Alluvial river channels are formed by sediments transported from upstream watersheds. Due to the variability of watershed hydrology and sediment yields, river channel morphology constantly varies in response to the water flow and sediment transport in the river. This would cause river channel bed change, bank erosion and reservoir sedimentation. Numerical models are the most cost-effective tools to study these flow, sediment transport, pollutant transport and water quality problems.
Sediment is the largest pollutant that is transported along rivers. It changes channel morphology and deposits in reservoirs, lakes, estuaries and river deltas. Sometimes the excessive sediment greatly reduces the reservoir capacity. The excessive sediment and nutrients discharged could also affect the water quality and ecology of a lake.
Excessive nutrients, pesticides and other agro-chemicals are washed into water resources. Environment quality is deeply compromised in exchange to more food production. Poisonous chemicals could be released accidentally into water resources and results in fish kill, environment degradation and disturbance on water supply.
Formed by the deposited sediment of the past, river banks are part of the alluvial system. River banks can be eroded by channel flows, resulting in damages. Numerical simulation can be applied to study the bank erosion process and help to manage the problem.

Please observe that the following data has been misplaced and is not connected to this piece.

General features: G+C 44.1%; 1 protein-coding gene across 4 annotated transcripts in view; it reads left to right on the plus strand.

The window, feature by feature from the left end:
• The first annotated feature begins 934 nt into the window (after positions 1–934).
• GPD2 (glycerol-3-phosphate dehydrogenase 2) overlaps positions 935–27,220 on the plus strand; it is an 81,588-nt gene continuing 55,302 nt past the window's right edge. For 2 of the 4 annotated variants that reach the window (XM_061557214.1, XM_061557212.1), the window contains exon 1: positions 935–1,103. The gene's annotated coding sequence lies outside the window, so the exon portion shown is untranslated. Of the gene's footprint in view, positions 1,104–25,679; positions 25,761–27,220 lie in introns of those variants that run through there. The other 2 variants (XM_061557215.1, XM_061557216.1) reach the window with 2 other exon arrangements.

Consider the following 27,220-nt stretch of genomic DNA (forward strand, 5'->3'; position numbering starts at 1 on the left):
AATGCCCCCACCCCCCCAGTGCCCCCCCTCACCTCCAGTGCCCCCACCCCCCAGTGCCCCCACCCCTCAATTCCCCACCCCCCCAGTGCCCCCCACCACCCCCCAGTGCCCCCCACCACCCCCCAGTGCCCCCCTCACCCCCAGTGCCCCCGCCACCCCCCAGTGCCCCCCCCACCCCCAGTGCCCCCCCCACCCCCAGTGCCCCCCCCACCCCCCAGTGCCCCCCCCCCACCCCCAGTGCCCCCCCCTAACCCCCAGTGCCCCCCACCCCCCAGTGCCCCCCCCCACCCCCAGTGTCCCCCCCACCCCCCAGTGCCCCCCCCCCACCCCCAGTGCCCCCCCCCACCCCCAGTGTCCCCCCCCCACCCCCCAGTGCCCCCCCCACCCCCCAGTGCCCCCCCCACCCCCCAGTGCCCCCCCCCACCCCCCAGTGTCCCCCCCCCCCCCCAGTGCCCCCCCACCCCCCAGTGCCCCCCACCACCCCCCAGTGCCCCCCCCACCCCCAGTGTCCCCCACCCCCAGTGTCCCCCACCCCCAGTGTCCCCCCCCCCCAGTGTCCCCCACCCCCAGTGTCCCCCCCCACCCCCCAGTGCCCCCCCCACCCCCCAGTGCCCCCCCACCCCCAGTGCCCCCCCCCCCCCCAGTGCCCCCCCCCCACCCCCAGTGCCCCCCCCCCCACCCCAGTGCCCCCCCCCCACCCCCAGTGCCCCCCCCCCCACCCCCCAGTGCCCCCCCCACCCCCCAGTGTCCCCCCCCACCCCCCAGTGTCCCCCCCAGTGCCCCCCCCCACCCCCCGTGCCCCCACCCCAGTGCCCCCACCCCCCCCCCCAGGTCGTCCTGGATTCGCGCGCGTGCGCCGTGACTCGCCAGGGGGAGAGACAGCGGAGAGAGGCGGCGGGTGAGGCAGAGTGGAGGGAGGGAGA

Due to the differences in their flow, sediment and bed material characteristics, rivers have self-developed distinguished patterns. Straight, meandering and braided channels are commonly seen. Low variability of flow and low mobility of bed sediment would develop meander channels, braided channels would more likely develop under high variability of hydrology and sediment transport conditions. Sediment transport, bank erosion and channel migration in these rivers are different and these processes will result problems for farming, highway transportation, and water resource management, etc.
When bare rock is exposed to the river flow, direct abrasion of the rock surface and the sediment particles carried by the river flow will occur. The morphological change of rivers in this situation is normally very slow because the abrasion of bed rock is a slow process. However, if the rock is deeply weathered or naturally soft, the abrasion process can be stunningly fast and destructive to river banks and in-stream structures.
Inland-flooding due to torrential rains, reservoir dam break and river levee breaching are detrimental to people’s lives. Each year, millions of people lose their belongings and are displaced from their homes by flooding.
In-stream structures, particularly bridge piers, block the pathway of flow. Excessive erosions and local scouring around the piers and abutments often occur. Local scouring not only results in damage to the structures, but also imposes a threat to the safety of highway and railway transportation.
Coastal zones often have prosperous economies and high concentrations of population. Coastal zones are also exposed to the forces of detrimental hurricanes, storm surges and coastal waves. The combined effects of hurricanes have caused billions of dollars in property damage and thousands of casualties and fatalities.